$17 million invested in new and improved parks in Sonoma County

A 75-acre addition to Crane Creek Regional Park and an extended city trail will enable nearly everyone in Rohnert Park to walk or cycle to the park and enjoy a sweeping panorama of urban and rural landscapes west of Sonoma Mountain.

A new 21-acre park on Petaluma’s long-vacant McNear Peninsula will give the county’s southernmost city a “Central Park” close to downtown and soon to be surrounded by residential development.

A 3,000-foot trail in Bodega Bay will add a segment to the California Coastal Trail featuring a view of the harbor that accommodates the county’s commercial fishing fleet and private boats.

Those are half of the six projects receiving $5.8 million in grants from the Sonoma County Agricultural Preservation and Open Space District, matched by an additional $11.7 million from four cities, the county parks system and a private foundation — the largest joint investment in recreational lands since 2008.

The projects will add 145 acres of new and enhanced parks and trail extensions from Healdsburg to Petaluma and out to Bodega Bay, and county officials highlighted the importance of outdoor recreation as the public gains freedom from coronavirus constraints on leisure time.

“Across the county, our communities are healthier and happier when they have access to nature,” Lynda Hopkins, chair of both the open space district board and Board of Supervisors, said in a statement.

“Connecting with the outdoors has been more critical than ever this year,” she said, calling the $17.5 million investment “absolutely money well spent.”

Caryl Hart, the former county parks chief who is now the interim open space district general manager, said the pandemic “further reinforced how vital it is for our communities to have equitable access to parks and open spaces.”

Since 1990, the district — funded by a voter-approved quarter-cent sales tax — has protected more than 117,000 acres, and has awarded more than 50 open space grants totaling over $37 million since 1994.

Until the 2020 funding cycle, the program required applicants to provide matching funds on a one-to-one basis, but this time around it simply requested “some sort of a match, whatever you can bring to the table,” said Misti Arias, the district’s acquisition manager.

The matching funds are “a good indication the project will be successful” and a substantial match “helps your chances of approval,” she said.

The Crane Creek Regional Park grant of $1.36 million to Rohnert Park was the largest of the six grants and received the top score in the district’s evaluation process.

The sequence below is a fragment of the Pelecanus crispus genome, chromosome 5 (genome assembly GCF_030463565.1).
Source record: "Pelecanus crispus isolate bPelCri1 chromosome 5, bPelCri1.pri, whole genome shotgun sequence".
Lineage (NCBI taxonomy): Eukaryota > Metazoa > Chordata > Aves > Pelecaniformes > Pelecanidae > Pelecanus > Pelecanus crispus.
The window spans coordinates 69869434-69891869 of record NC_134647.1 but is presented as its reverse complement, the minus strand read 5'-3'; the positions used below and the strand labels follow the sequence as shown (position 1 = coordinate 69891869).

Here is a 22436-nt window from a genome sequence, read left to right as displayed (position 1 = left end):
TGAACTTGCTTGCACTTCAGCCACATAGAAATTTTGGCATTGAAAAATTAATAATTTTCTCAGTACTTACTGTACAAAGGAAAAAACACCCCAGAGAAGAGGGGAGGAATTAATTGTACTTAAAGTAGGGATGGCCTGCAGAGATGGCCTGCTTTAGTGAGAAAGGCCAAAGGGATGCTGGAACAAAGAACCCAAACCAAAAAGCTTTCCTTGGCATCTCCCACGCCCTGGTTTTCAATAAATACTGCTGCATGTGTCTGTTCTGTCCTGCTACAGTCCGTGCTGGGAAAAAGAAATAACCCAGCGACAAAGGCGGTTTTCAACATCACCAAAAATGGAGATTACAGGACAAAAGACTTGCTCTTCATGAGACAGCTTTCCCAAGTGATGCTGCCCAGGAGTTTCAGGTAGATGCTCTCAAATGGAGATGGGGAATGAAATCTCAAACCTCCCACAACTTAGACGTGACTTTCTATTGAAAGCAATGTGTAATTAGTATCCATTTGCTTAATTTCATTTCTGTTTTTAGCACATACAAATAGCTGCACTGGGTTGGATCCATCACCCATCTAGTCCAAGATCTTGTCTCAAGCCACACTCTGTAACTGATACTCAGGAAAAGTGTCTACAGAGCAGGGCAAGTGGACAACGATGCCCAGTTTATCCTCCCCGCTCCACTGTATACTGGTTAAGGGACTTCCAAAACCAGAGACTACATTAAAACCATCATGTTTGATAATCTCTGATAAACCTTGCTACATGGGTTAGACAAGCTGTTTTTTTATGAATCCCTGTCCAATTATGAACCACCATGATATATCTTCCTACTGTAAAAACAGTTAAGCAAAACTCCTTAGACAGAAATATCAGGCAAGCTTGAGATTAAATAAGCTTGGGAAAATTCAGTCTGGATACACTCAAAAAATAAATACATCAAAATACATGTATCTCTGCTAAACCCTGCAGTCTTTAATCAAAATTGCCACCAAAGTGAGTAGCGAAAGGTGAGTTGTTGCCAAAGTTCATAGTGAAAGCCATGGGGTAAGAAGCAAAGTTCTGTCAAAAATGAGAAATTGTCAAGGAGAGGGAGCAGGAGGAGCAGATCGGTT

The project includes a hefty addition to the popular county park east of the city and an extension of Rohnert Park’s Copeland Creek Trail across Petaluma Hill Road to the park, which is now 128 acres.

“It really meets the intention of the program,” Arias said, noting that it will enable residents from almost anywhere in the city to reach the park without a vehicle.

Rohnert Park put up more than $2.8 million in matching funds for the project that was the open space district’s first acquisition in or near the city.

A $1 million grant to the Petaluma River Park project will support development of 21 acres of currently fallow land on the McNear Peninsula, including 2,000 feet of handicapped accessible trails, restrooms and a small boat dock.

“I think it’s going to be a spectacular location,” said Supervisor David Rabbitt, noting the city has long eyed the peninsula, surrounded by water on three sides, as a prime park site.

It’s also about a quarter-mile from downtown Petaluma, replete with restaurants, bars and entertainment venues with a pedestrian bridge crossing the river.

“It’s not often we get a chance to add this much land in an urban area,” Arias said.

The Petaluma River Park Foundation, a nonprofit that purchased the peninsula property last year, offered nearly $2.3 million in matching funds.

Sonoma County Regional Parks sought the $795,000 grant for construction of a pedestrian and bicycle trail about two-thirds of a mile along the east side of Bodega Harbor.

The Bodega Bay Trail will be a link in the California Coastal Trail and provide safe, off-road passage through the town that becomes jammed with traffic on weekends throughout the summer.

The parks agency put up a match of nearly $1.1 million.

A $1 million grant went to the donated public park within the Montage Healdsburg resort development at the city’s northern edge donated by a developer. The city put up a $3 million match for the park project, anticipated in Healdsburg planning documents for at least 15 years.

Another $1 million grant will help pay for Santa Rosa’s first all-weather athletic fields at the 77-acre A Place to Play Community Park on West Third Street. The city put up a little over $2 million for the project.

The smallest grant was $650,000 for acquisition of a 2.3-acre addition to Windsor’s Keiser Park, matched by an equal amount from the town.

You can reach Staff Writer Guy Kovner at 707-521-5457 or On Twitter @guykovner.

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